Private brands gain in China

24 July 2013
SHANGHAI: Private companies have seen their brand value increase and now outnumber state-owned enterprises in the latest survey of the 200 most valuable Chinese brands.

The Hurun brand list, compiled annually by the Hurun Research Institute since 2007, includes 98 privately owned companies with an average brand value of 6.97bn yuan ($1.13bn) as well as 94 state-owned organisations, such as China National Petroleum Corporation.

Highlights from the report include information that Baidu, the web services company, topped the list of the most valuable private sector brands with a valuation of 106bn yuan. It has won the title for three years in a row.

Internet service giant Tencent Holdings was ranked second among private sector concerns with a valuation of 88bn yuan and Ping An Insurance of China came third with a value of 69bn yuan.

Meanwhile, Vancl, the privately owned online clothing retailer, witnessed its brand value increase threefold to 4.6bn yuan, the most rapid growth amongst all shortlisted brands.

State-owned China Mobile topped the complete list with a brand valued at 251bn yuan ($30.9bn) and it has now topped the table for six out of the last seven years. However, its brand value was 9% less than in 2011.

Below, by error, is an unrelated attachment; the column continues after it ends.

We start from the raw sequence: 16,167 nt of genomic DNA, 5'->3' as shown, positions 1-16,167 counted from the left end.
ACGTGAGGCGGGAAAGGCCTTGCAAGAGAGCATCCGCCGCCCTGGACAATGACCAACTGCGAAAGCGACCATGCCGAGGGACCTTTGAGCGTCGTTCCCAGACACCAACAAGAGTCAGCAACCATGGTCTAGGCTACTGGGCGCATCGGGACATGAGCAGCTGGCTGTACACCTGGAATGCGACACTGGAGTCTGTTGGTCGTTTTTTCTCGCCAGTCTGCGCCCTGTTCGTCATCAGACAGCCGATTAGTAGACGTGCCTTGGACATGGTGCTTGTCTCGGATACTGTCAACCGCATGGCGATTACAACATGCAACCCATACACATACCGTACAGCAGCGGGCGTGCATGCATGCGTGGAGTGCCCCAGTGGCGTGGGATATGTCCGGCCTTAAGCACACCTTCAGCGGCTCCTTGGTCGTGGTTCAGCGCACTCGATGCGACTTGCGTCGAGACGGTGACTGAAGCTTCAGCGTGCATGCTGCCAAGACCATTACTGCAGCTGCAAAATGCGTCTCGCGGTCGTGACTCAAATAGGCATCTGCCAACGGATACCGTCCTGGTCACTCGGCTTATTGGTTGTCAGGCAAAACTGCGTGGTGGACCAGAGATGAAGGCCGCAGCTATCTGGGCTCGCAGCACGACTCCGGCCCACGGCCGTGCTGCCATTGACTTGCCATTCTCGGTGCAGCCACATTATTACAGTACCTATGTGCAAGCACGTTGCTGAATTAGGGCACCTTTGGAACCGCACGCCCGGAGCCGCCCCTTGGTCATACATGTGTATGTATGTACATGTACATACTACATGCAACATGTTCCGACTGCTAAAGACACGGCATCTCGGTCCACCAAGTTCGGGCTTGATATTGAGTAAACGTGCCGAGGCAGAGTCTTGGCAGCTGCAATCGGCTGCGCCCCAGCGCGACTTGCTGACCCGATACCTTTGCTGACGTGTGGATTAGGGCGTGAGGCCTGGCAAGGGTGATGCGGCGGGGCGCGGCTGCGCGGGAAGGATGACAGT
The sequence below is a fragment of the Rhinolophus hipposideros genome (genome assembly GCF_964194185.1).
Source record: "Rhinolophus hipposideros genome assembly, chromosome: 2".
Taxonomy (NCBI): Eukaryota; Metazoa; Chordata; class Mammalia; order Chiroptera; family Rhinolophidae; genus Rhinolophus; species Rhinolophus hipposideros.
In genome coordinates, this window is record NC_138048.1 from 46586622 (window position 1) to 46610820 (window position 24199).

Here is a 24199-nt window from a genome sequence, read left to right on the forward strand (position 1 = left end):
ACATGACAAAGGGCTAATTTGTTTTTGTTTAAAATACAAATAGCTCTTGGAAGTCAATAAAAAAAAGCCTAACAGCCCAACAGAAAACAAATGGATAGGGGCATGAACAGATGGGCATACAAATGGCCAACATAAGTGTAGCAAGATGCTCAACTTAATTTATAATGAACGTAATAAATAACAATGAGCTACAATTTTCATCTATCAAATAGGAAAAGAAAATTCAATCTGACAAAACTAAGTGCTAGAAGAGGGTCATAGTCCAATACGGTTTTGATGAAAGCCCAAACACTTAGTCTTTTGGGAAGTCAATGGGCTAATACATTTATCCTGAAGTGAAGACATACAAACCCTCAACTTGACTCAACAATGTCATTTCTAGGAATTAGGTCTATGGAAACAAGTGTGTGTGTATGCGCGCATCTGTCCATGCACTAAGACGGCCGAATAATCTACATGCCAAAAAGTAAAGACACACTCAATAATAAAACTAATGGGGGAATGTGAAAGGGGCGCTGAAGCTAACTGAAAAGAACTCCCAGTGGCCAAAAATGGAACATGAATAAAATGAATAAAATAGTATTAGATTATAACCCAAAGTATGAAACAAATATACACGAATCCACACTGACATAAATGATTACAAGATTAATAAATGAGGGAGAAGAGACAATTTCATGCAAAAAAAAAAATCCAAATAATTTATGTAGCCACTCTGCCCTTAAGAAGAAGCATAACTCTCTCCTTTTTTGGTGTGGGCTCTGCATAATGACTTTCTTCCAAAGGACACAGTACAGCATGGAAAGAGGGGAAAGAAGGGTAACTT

Rupert Hoogewerf, founder of the Hurun report, observed that effective branding is key for any company whether they are private or state-owned. "The top brands usually communicate efficiently with customers on new media platforms using innovative campaigns," he said.

Although the value of Chinese brands is increasing slower than Hoogewerf expected, he said he recognised that Chinese companies have been investing more in brand-building in recent years and have also "come up with a lot of innovations, including the use of new media".

However, Jason Cieslak, president of Siegel Gale Pacific Rim, the strategic branding company, urged Chinese brands to be more bold if they want to be recognised more on the world stage. He told China Daily they should "make the tough decisions about legacy names, sub-brands, messaging and thinking" and to think about design as a strategic tool.

Data sourced from People’s Daily Online, China Herald, China Daily Asia; additional content by Warc staff
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